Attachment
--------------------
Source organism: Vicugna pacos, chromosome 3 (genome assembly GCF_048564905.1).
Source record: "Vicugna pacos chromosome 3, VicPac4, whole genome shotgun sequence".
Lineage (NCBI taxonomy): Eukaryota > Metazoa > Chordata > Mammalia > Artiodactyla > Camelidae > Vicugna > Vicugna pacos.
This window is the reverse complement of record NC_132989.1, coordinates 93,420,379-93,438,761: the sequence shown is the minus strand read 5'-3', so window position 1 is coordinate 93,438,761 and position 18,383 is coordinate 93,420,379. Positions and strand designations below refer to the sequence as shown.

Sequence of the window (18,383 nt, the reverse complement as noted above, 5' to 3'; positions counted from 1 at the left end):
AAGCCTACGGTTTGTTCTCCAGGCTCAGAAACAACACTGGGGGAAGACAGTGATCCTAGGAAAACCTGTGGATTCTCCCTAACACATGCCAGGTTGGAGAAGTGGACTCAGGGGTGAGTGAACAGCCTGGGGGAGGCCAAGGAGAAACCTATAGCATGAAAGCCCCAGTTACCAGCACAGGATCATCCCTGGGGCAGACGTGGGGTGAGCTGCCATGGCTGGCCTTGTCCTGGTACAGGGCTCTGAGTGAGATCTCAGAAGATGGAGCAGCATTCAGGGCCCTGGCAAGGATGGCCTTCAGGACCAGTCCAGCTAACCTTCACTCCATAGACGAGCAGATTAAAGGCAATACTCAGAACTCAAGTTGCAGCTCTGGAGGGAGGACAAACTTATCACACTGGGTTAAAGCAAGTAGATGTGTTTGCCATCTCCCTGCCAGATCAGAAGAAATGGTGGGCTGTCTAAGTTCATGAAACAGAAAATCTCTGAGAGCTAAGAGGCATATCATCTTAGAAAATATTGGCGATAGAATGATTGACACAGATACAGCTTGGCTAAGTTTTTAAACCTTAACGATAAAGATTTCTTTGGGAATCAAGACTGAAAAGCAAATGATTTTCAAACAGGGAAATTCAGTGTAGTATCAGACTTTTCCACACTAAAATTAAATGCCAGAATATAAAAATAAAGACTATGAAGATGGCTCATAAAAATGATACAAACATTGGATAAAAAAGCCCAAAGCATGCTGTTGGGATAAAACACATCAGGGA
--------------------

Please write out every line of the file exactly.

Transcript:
Source organism: Vicugna pacos, chromosome 3 (genome assembly GCF_048564905.1).
Source record: "Vicugna pacos chromosome 3, VicPac4, whole genome shotgun sequence".
Lineage (NCBI taxonomy): Eukaryota > Metazoa > Chordata > Mammalia > Artiodactyla > Camelidae > Vicugna > Vicugna pacos.
This window is the reverse complement of record NC_132989.1, coordinates 93,420,379-93,438,761: the sequence shown is the minus strand read 5'-3', so window position 1 is coordinate 93,438,761 and position 18,383 is coordinate 93,420,379. Positions and strand designations below refer to the sequence as shown.

Sequence of the window (18,383 nt, the reverse complement as noted above, 5' to 3'; positions counted from 1 at the left end):
AAGCCTACGGTTTGTTCTCCAGGCTCAGAAACAACACTGGGGGAAGACAGTGATCCTAGGAAAACCTGTGGATTCTCCCTAACACATGCCAGGTTGGAGAAGTGGACTCAGGGGTGAGTGAACAGCCTGGGGGAGGCCAAGGAGAAACCTATAGCATGAAAGCCCCAGTTACCAGCACAGGATCATCCCTGGGGCAGACGTGGGGTGAGCTGCCATGGCTGGCCTTGTCCTGGTACAGGGCTCTGAGTGAGATCTCAGAAGATGGAGCAGCATTCAGGGCCCTGGCAAGGATGGCCTTCAGGACCAGTCCAGCTAACCTTCACTCCATAGACGAGCAGATTAAAGGCAATACTCAGAACTCAAGTTGCAGCTCTGGAGGGAGGACAAACTTATCACACTGGGTTAAAGCAAGTAGATGTGTTTGCCATCTCCCTGCCAGATCAGAAGAAATGGTGGGCTGTCTAAGTTCATGAAACAGAAAATCTCTGAGAGCTAAGAGGCATATCATCTTAGAAAATATTGGCGATAGAATGATTGACACAGATACAGCTTGGCTAAGTTTTTAAACCTTAACGATAAAGATTTCTTTGGGAATCAAGACTGAAAAGCAAATGATTTTCAAACAGGGAAATTCAGTGTAGTATCAGACTTTTCCACACTAAAATTAAATGCCAGAATATAAAAATAAAGACTATGAAGATGGCTCATAAAAATGATACAAACATTGGATAAAAAAGCCCAAAGCATGCTGTTGGGATAAAACACATCAGGGA